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Details of Grant 

EPSRC Reference: EP/R020809/1
Title: Engineering a next generation physiological wrist simulator for innovation of rehabilitation protocols and surgical interventions
Principal Investigator: Kedgley, Dr AE
Other Investigators:
Researcher Co-Investigators:
Project Partners:
Chelsea & Westminster Hosp NHS Fdn Trust
Department: Dept of Bioengineering
Organisation: Imperial College London
Scheme: First Grant - Revised 2009
Starts: 01 April 2018 Ends: 31 March 2019 Value (£): 100,810
EPSRC Research Topic Classifications:
Biomechanics & Rehabilitation Med.Instrument.Device& Equip.
EPSRC Industrial Sector Classifications:
Healthcare
Related Grants:
Panel History:
Panel DatePanel NameOutcome
30 Jan 2018 HT Investigator-led Panel Meeting - January 2018 Announced
Summary on Grant Application Form
How would your life change if you could not use your hands effectively? An estimated 2.7 million people in the UK suffer from a debilitating loss of manual dexterity, which has a dramatic effect on their quality of life. The wrist is the most common site of traumatic injury in the human body, but despite this, treating hand and wrist injuries remains a challenge for the hand surgeon and therapist. Methods of treatment often vary from clinician to clinician and the success of their outcomes is difficult to assess. A reason for this is the complexity of the wrist - it is comprised of eight bones that move relative to those in the forearm and the hand.

One method for determining the effects of treatment is to study the forces in the muscles and the motions that result. This can be done using computer models. However, many parameters are needed in order to create a computer model that accurately represents the complex anatomy. An alternative way in which we can evaluate the interactions between the many joints in the hand and wrist, is through the use of joint motion simulators. These simulators replicate joint movement in human specimens by applying forces to the tendons, enabling us to measure the forces in the muscles and joints. This allows us to compare the effects of different surgical and therapeutic procedures in a way that is simply not possible with patient volunteers. In this way we can objectively assess treatment regimens, testing the biomechanical outcomes, before applying them to patients.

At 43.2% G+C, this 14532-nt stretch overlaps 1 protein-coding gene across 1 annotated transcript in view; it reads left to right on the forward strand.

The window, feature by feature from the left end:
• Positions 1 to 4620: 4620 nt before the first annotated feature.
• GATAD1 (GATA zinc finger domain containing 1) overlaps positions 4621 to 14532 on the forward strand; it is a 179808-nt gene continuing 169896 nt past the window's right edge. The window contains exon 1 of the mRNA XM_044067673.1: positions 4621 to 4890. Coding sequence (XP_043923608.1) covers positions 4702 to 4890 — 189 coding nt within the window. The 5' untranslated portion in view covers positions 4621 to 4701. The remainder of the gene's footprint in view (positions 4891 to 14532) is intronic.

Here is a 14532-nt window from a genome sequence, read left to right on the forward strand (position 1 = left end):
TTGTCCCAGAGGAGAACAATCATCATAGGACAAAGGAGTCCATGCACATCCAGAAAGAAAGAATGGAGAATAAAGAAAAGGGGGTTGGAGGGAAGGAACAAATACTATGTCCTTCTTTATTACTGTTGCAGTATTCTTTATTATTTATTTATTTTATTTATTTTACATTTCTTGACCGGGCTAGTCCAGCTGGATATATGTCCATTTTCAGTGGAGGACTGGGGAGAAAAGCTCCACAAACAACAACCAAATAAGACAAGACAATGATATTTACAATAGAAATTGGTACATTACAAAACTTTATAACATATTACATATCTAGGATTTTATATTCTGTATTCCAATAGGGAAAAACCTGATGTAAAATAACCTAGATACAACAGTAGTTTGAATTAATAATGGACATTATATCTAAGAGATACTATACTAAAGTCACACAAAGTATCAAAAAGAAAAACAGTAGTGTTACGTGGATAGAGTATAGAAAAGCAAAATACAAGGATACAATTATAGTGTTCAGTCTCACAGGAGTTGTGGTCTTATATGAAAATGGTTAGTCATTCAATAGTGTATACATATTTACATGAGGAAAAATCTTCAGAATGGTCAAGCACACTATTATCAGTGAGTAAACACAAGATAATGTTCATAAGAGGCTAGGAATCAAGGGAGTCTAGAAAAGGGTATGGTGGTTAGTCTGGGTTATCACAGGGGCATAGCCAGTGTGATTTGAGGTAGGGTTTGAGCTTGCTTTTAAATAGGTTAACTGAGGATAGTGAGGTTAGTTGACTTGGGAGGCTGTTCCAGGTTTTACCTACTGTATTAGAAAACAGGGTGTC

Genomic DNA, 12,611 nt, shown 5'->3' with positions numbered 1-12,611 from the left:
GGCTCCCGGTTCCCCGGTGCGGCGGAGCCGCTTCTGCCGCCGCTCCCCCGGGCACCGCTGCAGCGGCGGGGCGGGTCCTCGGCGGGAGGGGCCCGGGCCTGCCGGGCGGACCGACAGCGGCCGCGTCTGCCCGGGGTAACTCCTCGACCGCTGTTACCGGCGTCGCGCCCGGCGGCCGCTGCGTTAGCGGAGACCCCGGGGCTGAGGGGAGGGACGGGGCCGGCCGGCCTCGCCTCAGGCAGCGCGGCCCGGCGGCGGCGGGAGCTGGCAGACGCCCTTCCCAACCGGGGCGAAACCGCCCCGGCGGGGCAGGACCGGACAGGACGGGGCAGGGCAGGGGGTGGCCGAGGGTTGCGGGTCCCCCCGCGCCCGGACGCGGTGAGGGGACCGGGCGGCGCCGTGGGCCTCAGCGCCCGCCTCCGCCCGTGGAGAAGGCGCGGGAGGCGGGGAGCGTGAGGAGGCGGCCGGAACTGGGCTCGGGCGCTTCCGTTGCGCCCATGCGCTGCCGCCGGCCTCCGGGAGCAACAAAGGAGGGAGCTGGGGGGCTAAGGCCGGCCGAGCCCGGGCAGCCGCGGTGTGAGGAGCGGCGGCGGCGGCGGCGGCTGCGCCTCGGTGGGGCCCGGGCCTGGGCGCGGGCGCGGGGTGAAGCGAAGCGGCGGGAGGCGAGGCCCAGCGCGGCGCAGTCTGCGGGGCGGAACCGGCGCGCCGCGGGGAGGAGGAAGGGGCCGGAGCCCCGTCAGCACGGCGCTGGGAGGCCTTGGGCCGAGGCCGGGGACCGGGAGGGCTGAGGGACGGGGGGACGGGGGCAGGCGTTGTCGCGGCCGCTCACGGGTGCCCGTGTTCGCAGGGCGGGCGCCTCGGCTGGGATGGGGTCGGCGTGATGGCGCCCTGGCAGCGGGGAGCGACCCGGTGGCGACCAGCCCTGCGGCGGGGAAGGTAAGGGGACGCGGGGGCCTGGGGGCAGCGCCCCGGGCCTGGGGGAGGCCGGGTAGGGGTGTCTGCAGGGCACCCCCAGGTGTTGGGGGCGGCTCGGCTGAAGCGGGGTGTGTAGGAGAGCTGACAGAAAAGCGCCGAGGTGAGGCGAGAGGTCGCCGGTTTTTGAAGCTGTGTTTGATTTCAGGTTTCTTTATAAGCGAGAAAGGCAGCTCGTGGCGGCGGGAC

My research group has developed and tested a joint motion simulator for the wrist that includes six major muscles. However, it is well known that the function of the muscles that control the fingers is highly linked to those that control the wrist. Therefore, the aim of this project is to use our expertise to create a new custom-made joint motion simulator for the wrist that also includes the finger muscles. This work will create a unique and innovative device that possesses greater realism and functionality by enabling us to replicate the motions of the fingers in addition to the wrist. Motors will be used to create the effects of the muscles. Specialised cameras will be used to monitor and control the motion of the joints in real-time. Testing will be performed in collaboration with colleagues in surgery, who will also ensure the clinical impact of the work.

The result of this research will produce a device that can be used in the design and testing of implants and other orthopaedic devices, the validation of computational models of the musculoskeletal system, the design of prosthetics, and the training of clinicians.

Key Findings
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Potential use in non-academic contexts
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Summary
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Organisation Website: http://www.imperial.ac.uk